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Red Families, Blue Families?

The opinions expressed by columnists are their own and do not necessarily represent the views of

Two law professors have waded deep into the minefields of the culture war and come up with a doozy of a hypothesis: We Americans are not just divided politically into red states and blue states, our very families are colored-coded red and blue.

Oh, and the blue family is beating the red family, hands down.

"Blue family champions celebrate the commitment to equality that makes companionate relationships possible and the sexual freedom that allows women to fully participate in society," say Naomi Cahn and June Carbone in their book "Blue Families v. Red Families." "Those who have embraced the blue family model have low divorce rates, relatively few teen births, and good incomes."

What is a "blue family," you ask? On the individual level, blue families appear to be progressives who marry late -- often after finishing grad school -- and have relatively low rates of divorce or unwed childbearing. This is the blue family paradox: Blue families may talk liberal, but they end up living bourgeois lives.

The red family paradox, according to Cahn and Carbone, is that socially conservative red states have higher rates of divorce and teen childbearing. "Are 'family values' undermining the family?" as one reviewer put it.

The more you look at this provocative thesis, the more improbable it becomes.

The elephant in the room is the one issue Cahn and Carbone want to avoid because they wish to tone down the culture wars around the family: abortion.

The five states with the highest abortion rates, they note, are all blue family states: New York, Delaware, Washington, New Jersey and Rhode Island. By contrast, the states with the lowest abortion rates are mostly red or at least purple: Utah, Idaho, Colorado, South Dakota and Kentucky.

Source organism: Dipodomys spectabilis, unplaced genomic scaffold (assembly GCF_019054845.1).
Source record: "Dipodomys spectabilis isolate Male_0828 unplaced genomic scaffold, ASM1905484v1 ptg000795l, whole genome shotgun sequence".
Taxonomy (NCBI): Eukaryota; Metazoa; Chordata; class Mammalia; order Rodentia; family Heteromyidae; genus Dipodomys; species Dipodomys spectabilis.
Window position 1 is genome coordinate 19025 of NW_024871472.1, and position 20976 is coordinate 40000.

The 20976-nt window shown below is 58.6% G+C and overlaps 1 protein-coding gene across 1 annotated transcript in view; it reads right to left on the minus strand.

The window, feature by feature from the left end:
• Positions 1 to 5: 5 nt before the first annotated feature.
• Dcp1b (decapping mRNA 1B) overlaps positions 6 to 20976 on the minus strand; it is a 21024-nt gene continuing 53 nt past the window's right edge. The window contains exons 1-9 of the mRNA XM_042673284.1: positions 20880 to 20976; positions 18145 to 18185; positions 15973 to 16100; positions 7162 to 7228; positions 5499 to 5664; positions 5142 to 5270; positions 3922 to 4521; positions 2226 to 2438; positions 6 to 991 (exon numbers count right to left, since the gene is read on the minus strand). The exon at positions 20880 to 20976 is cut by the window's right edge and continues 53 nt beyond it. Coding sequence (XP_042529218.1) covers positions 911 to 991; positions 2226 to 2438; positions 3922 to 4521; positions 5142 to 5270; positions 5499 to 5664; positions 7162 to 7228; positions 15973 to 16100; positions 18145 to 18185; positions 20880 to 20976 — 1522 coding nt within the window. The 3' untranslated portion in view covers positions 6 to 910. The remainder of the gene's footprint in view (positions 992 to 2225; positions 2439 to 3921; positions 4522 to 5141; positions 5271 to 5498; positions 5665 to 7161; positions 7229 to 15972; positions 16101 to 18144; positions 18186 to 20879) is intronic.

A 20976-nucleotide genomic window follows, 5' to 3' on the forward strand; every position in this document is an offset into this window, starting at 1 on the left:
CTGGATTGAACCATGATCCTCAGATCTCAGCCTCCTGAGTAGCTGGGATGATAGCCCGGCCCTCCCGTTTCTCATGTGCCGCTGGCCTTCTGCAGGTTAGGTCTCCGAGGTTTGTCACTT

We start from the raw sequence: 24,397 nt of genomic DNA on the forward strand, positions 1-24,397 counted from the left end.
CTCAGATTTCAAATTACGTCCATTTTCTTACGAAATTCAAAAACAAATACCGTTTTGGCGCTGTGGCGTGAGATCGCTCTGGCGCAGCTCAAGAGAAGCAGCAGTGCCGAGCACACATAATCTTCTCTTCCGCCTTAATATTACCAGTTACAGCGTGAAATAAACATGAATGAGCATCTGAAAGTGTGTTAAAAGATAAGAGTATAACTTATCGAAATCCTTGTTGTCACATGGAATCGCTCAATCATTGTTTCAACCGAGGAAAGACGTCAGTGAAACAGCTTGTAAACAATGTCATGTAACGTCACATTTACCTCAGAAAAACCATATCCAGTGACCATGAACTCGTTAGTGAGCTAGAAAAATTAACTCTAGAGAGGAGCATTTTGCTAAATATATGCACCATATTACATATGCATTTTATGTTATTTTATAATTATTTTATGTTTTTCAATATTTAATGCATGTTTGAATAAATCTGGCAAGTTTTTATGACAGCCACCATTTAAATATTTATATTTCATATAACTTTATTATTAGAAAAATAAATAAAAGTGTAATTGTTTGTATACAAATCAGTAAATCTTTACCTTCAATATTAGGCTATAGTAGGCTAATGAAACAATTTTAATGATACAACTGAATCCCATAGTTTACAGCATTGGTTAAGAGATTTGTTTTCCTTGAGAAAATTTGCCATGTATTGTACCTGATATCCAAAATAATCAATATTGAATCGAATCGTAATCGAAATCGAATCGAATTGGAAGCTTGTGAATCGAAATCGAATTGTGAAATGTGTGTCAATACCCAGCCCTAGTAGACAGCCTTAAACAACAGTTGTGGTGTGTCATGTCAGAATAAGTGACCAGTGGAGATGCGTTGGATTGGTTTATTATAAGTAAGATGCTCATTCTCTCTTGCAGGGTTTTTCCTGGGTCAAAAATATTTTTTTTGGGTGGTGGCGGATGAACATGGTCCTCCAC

Could attitudes toward abortion be the real source of the red family/blue family divide?

Fueling this suspicion is the data that Cahn and Carbone provide on the out-of-wedlock birthrates. For here, the neat red/blue lines break down, especially once race is taken into account. In 2004, the five states with the highest white out-of-wedlock birthrates were a politically mixed lot: Nevada, Maine, West Virginia, Indiana and Vermont. States with the lowest rates of unwed childbearing were also mixed by party dominance: Utah, New Jersey, Connecticut, Colorado, Idaho and the District of Columbia. The authors note this fact but never integrate it into their theory.

The data that do not fit are usually the most important data.

The blue state/red state family divide appears to be largely driven by different values regarding abortion. Red states have more opposition to abortion politically (which makes them red), which would tend to result in more early childbearing, earlier ages at marriage and a more mixed record with regard to out-of-wedlock births. (More traditional commitment to marriage would drive down the out-of-wedlock birthrate, but greater moral objection to aborting unexpected pregnancies would drive up a state's out-of-wedlock birthrate.)

The marriage gap has a great deal to do with social class. People with graduate degrees may be more sexually liberal in theory, but end up surprisingly conservative in actual practice. They tend to discount the importance of public moral norms around sex and marriage because they see their families flourishing under postmodern conditions, and because they and their children have the most access to "private" social, human and moral capital.

Nonetheless, in spite of their theoretical imperfections, if Cahn and Carbone can convince progressives that reducing divorce and early unwed childbearing are not traditional family values at all but postmodern blue ones to be embraced as the happy fruit of liberal social values, they will have done a service to our country.

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